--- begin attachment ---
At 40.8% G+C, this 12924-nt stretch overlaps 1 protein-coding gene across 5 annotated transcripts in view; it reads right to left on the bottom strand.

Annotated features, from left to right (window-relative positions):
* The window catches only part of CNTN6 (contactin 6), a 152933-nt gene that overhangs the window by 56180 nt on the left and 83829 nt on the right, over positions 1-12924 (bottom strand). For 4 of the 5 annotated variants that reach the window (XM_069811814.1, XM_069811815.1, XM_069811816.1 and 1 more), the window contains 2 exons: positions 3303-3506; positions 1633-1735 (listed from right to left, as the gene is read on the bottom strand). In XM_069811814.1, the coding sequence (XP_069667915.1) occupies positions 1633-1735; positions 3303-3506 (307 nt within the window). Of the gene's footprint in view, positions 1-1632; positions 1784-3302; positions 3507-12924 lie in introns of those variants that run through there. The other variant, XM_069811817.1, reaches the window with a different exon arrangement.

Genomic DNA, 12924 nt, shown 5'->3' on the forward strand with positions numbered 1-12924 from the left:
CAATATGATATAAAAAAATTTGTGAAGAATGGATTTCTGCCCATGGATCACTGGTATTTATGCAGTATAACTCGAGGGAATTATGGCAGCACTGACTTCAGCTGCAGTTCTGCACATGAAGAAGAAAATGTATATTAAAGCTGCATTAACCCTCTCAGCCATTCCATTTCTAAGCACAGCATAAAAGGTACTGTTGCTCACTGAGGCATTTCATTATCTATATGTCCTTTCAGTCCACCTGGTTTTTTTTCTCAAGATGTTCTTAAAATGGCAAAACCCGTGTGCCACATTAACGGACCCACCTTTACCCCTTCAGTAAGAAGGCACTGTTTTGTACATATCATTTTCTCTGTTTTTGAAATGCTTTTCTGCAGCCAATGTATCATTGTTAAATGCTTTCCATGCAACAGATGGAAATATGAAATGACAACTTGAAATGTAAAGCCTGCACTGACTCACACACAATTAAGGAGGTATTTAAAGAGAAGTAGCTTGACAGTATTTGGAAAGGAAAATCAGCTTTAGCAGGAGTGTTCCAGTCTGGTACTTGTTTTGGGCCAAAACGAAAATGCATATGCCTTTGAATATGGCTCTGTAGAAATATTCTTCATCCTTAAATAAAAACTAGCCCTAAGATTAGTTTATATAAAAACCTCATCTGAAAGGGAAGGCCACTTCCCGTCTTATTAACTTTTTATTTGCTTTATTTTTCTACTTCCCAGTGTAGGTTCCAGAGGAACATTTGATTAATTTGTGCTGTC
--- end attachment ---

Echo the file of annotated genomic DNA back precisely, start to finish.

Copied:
At 40.8% G+C, this 12924-nt stretch overlaps 1 protein-coding gene across 5 annotated transcripts in view; it reads right to left on the bottom strand.

Annotated features, from left to right (window-relative positions):
* The window catches only part of CNTN6 (contactin 6), a 152933-nt gene that overhangs the window by 56180 nt on the left and 83829 nt on the right, over positions 1-12924 (bottom strand). For 4 of the 5 annotated variants that reach the window (XM_069811814.1, XM_069811815.1, XM_069811816.1 and 1 more), the window contains 2 exons: positions 3303-3506; positions 1633-1735 (listed from right to left, as the gene is read on the bottom strand). In XM_069811814.1, the coding sequence (XP_069667915.1) occupies positions 1633-1735; positions 3303-3506 (307 nt within the window). Of the gene's footprint in view, positions 1-1632; positions 1784-3302; positions 3507-12924 lie in introns of those variants that run through there. The other variant, XM_069811817.1, reaches the window with a different exon arrangement.

Genomic DNA, 12924 nt, shown 5'->3' on the forward strand with positions numbered 1-12924 from the left:
CAATATGATATAAAAAAATTTGTGAAGAATGGATTTCTGCCCATGGATCACTGGTATTTATGCAGTATAACTCGAGGGAATTATGGCAGCACTGACTTCAGCTGCAGTTCTGCACATGAAGAAGAAAATGTATATTAAAGCTGCATTAACCCTCTCAGCCATTCCATTTCTAAGCACAGCATAAAAGGTACTGTTGCTCACTGAGGCATTTCATTATCTATATGTCCTTTCAGTCCACCTGGTTTTTTTTCTCAAGATGTTCTTAAAATGGCAAAACCCGTGTGCCACATTAACGGACCCACCTTTACCCCTTCAGTAAGAAGGCACTGTTTTGTACATATCATTTTCTCTGTTTTTGAAATGCTTTTCTGCAGCCAATGTATCATTGTTAAATGCTTTCCATGCAACAGATGGAAATATGAAATGACAACTTGAAATGTAAAGCCTGCACTGACTCACACACAATTAAGGAGGTATTTAAAGAGAAGTAGCTTGACAGTATTTGGAAAGGAAAATCAGCTTTAGCAGGAGTGTTCCAGTCTGGTACTTGTTTTGGGCCAAAACGAAAATGCATATGCCTTTGAATATGGCTCTGTAGAAATATTCTTCATCCTTAAATAAAAACTAGCCCTAAGATTAGTTTATATAAAAACCTCATCTGAAAGGGAAGGCCACTTCCCGTCTTATTAACTTTTTATTTGCTTTATTTTTCTACTTCCCAGTGTAGGTTCCAGAGGAACATTTGATTAATTTGTGCTGTC